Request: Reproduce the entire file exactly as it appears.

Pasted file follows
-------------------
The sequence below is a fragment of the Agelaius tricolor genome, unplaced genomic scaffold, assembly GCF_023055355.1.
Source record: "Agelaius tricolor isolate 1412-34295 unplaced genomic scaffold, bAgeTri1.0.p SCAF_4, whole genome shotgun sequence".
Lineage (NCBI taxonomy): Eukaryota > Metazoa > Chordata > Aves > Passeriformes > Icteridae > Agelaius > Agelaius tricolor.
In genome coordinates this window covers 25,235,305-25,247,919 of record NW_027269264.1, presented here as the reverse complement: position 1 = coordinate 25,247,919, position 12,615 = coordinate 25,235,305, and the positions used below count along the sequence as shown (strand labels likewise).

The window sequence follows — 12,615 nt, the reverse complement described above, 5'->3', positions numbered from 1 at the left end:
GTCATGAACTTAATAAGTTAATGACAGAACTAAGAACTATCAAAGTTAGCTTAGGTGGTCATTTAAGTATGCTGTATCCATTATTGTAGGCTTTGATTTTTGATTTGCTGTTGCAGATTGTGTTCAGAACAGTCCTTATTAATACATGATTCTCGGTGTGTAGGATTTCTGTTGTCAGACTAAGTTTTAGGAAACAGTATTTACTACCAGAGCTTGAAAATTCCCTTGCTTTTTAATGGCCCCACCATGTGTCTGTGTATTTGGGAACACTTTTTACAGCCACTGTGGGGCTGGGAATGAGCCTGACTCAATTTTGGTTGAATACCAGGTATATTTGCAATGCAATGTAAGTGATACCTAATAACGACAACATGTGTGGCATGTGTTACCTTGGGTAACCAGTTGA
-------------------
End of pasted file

The sequence below is a fragment of the Agelaius tricolor genome, unplaced genomic scaffold, assembly GCF_023055355.1.
Source record: "Agelaius tricolor isolate 1412-34295 unplaced genomic scaffold, bAgeTri1.0.p SCAF_4, whole genome shotgun sequence".
Lineage (NCBI taxonomy): Eukaryota > Metazoa > Chordata > Aves > Passeriformes > Icteridae > Agelaius > Agelaius tricolor.
In genome coordinates this window covers 25,235,305-25,247,919 of record NW_027269264.1, presented here as the reverse complement: position 1 = coordinate 25,247,919, position 12,615 = coordinate 25,235,305, and the positions used below count along the sequence as shown (strand labels likewise).

The window sequence follows — 12,615 nt, the reverse complement described above, 5'->3', positions numbered from 1 at the left end:
GTCATGAACTTAATAAGTTAATGACAGAACTAAGAACTATCAAAGTTAGCTTAGGTGGTCATTTAAGTATGCTGTATCCATTATTGTAGGCTTTGATTTTTGATTTGCTGTTGCAGATTGTGTTCAGAACAGTCCTTATTAATACATGATTCTCGGTGTGTAGGATTTCTGTTGTCAGACTAAGTTTTAGGAAACAGTATTTACTACCAGAGCTTGAAAATTCCCTTGCTTTTTAATGGCCCCACCATGTGTCTGTGTATTTGGGAACACTTTTTACAGCCACTGTGGGGCTGGGAATGAGCCTGACTCAATTTTGGTTGAATACCAGGTATATTTGCAATGCAATGTAAGTGATACCTAATAACGACAACATGTGTGGCATGTGTTACCTTGGGTAACCAGTTGA